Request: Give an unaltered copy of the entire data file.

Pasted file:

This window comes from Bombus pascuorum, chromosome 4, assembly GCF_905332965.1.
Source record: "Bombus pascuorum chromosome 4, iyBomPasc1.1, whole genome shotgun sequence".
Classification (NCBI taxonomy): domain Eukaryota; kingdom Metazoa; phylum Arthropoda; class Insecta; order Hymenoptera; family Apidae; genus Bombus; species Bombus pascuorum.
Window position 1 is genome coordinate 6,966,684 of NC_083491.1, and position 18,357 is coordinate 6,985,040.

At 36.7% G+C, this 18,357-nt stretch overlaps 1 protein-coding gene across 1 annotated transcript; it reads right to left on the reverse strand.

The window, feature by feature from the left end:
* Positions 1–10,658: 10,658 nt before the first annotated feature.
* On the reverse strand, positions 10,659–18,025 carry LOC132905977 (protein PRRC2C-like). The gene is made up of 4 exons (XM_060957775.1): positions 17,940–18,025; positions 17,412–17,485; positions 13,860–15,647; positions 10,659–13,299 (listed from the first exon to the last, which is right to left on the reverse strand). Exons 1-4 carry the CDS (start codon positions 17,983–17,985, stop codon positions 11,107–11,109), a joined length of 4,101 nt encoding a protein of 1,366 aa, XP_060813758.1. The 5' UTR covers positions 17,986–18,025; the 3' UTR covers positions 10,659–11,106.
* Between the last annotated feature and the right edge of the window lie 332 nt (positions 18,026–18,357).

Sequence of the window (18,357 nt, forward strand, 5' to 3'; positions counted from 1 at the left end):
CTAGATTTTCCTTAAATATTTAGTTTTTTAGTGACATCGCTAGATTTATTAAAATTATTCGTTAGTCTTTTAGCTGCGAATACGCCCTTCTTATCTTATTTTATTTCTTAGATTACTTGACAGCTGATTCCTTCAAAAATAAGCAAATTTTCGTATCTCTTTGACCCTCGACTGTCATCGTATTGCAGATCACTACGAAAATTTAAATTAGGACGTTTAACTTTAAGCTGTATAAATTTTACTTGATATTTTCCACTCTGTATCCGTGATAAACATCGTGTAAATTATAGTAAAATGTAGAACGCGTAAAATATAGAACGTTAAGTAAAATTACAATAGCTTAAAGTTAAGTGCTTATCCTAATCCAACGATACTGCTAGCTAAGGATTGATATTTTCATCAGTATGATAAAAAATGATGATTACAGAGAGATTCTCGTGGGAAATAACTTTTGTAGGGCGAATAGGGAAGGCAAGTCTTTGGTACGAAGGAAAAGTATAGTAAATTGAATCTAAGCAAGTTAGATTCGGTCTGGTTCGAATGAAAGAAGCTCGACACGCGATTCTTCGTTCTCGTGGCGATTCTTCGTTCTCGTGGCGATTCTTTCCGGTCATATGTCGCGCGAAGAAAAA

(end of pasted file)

This window comes from Bombus pascuorum, chromosome 4, assembly GCF_905332965.1.
Source record: "Bombus pascuorum chromosome 4, iyBomPasc1.1, whole genome shotgun sequence".
Classification (NCBI taxonomy): domain Eukaryota; kingdom Metazoa; phylum Arthropoda; class Insecta; order Hymenoptera; family Apidae; genus Bombus; species Bombus pascuorum.
Window position 1 is genome coordinate 6,966,684 of NC_083491.1, and position 18,357 is coordinate 6,985,040.

At 36.7% G+C, this 18,357-nt stretch overlaps 1 protein-coding gene across 1 annotated transcript; it reads right to left on the reverse strand.

The window, feature by feature from the left end:
* Positions 1–10,658: 10,658 nt before the first annotated feature.
* On the reverse strand, positions 10,659–18,025 carry LOC132905977 (protein PRRC2C-like). The gene is made up of 4 exons (XM_060957775.1): positions 17,940–18,025; positions 17,412–17,485; positions 13,860–15,647; positions 10,659–13,299 (listed from the first exon to the last, which is right to left on the reverse strand). Exons 1-4 carry the CDS (start codon positions 17,983–17,985, stop codon positions 11,107–11,109), a joined length of 4,101 nt encoding a protein of 1,366 aa, XP_060813758.1. The 5' UTR covers positions 17,986–18,025; the 3' UTR covers positions 10,659–11,106.
* Between the last annotated feature and the right edge of the window lie 332 nt (positions 18,026–18,357).

Sequence of the window (18,357 nt, forward strand, 5' to 3'; positions counted from 1 at the left end):
CTAGATTTTCCTTAAATATTTAGTTTTTTAGTGACATCGCTAGATTTATTAAAATTATTCGTTAGTCTTTTAGCTGCGAATACGCCCTTCTTATCTTATTTTATTTCTTAGATTACTTGACAGCTGATTCCTTCAAAAATAAGCAAATTTTCGTATCTCTTTGACCCTCGACTGTCATCGTATTGCAGATCACTACGAAAATTTAAATTAGGACGTTTAACTTTAAGCTGTATAAATTTTACTTGATATTTTCCACTCTGTATCCGTGATAAACATCGTGTAAATTATAGTAAAATGTAGAACGCGTAAAATATAGAACGTTAAGTAAAATTACAATAGCTTAAAGTTAAGTGCTTATCCTAATCCAACGATACTGCTAGCTAAGGATTGATATTTTCATCAGTATGATAAAAAATGATGATTACAGAGAGATTCTCGTGGGAAATAACTTTTGTAGGGCGAATAGGGAAGGCAAGTCTTTGGTACGAAGGAAAAGTATAGTAAATTGAATCTAAGCAAGTTAGATTCGGTCTGGTTCGAATGAAAGAAGCTCGACACGCGATTCTTCGTTCTCGTGGCGATTCTTCGTTCTCGTGGCGATTCTTTCCGGTCATATGTCGCGCGAAGAAAAA